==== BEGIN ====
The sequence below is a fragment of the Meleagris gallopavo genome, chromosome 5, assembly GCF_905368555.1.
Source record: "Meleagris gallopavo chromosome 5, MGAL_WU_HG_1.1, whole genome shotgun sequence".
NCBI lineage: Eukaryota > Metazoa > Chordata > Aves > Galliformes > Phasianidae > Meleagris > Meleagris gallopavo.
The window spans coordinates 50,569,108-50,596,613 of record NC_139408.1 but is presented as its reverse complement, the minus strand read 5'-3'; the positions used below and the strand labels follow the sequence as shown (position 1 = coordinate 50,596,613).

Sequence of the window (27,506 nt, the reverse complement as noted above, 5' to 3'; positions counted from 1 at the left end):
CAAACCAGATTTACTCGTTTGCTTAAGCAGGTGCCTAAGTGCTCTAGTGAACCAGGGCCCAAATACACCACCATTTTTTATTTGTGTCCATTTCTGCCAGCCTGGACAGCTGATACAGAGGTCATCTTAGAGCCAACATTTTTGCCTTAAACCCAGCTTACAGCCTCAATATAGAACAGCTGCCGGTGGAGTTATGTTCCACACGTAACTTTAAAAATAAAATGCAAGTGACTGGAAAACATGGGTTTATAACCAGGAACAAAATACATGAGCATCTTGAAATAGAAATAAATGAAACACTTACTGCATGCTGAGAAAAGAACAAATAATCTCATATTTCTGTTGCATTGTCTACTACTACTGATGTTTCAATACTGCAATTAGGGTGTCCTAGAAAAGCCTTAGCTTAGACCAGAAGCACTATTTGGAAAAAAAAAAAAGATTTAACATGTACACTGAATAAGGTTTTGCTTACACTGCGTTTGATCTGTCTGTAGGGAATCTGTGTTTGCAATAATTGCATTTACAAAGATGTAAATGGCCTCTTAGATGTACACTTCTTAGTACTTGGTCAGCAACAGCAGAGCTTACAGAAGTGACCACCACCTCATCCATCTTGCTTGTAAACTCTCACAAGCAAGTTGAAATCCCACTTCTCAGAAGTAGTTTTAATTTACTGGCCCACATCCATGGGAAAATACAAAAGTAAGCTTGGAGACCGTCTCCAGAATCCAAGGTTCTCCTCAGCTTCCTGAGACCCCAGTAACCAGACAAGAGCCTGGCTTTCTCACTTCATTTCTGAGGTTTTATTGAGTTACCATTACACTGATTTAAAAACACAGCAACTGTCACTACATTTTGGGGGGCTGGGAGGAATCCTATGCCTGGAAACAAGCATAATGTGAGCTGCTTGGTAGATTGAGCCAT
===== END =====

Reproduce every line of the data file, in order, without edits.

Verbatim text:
The sequence below is a fragment of the Meleagris gallopavo genome, chromosome 5, assembly GCF_905368555.1.
Source record: "Meleagris gallopavo chromosome 5, MGAL_WU_HG_1.1, whole genome shotgun sequence".
NCBI lineage: Eukaryota > Metazoa > Chordata > Aves > Galliformes > Phasianidae > Meleagris > Meleagris gallopavo.
The window spans coordinates 50,569,108-50,596,613 of record NC_139408.1 but is presented as its reverse complement, the minus strand read 5'-3'; the positions used below and the strand labels follow the sequence as shown (position 1 = coordinate 50,596,613).

Sequence of the window (27,506 nt, the reverse complement as noted above, 5' to 3'; positions counted from 1 at the left end):
CAAACCAGATTTACTCGTTTGCTTAAGCAGGTGCCTAAGTGCTCTAGTGAACCAGGGCCCAAATACACCACCATTTTTTATTTGTGTCCATTTCTGCCAGCCTGGACAGCTGATACAGAGGTCATCTTAGAGCCAACATTTTTGCCTTAAACCCAGCTTACAGCCTCAATATAGAACAGCTGCCGGTGGAGTTATGTTCCACACGTAACTTTAAAAATAAAATGCAAGTGACTGGAAAACATGGGTTTATAACCAGGAACAAAATACATGAGCATCTTGAAATAGAAATAAATGAAACACTTACTGCATGCTGAGAAAAGAACAAATAATCTCATATTTCTGTTGCATTGTCTACTACTACTGATGTTTCAATACTGCAATTAGGGTGTCCTAGAAAAGCCTTAGCTTAGACCAGAAGCACTATTTGGAAAAAAAAAAAAGATTTAACATGTACACTGAATAAGGTTTTGCTTACACTGCGTTTGATCTGTCTGTAGGGAATCTGTGTTTGCAATAATTGCATTTACAAAGATGTAAATGGCCTCTTAGATGTACACTTCTTAGTACTTGGTCAGCAACAGCAGAGCTTACAGAAGTGACCACCACCTCATCCATCTTGCTTGTAAACTCTCACAAGCAAGTTGAAATCCCACTTCTCAGAAGTAGTTTTAATTTACTGGCCCACATCCATGGGAAAATACAAAAGTAAGCTTGGAGACCGTCTCCAGAATCCAAGGTTCTCCTCAGCTTCCTGAGACCCCAGTAACCAGACAAGAGCCTGGCTTTCTCACTTCATTTCTGAGGTTTTATTGAGTTACCATTACACTGATTTAAAAACACAGCAACTGTCACTACATTTTGGGGGGCTGGGAGGAATCCTATGCCTGGAAACAAGCATAATGTGAGCTGCTTGGTAGATTGAGCCAT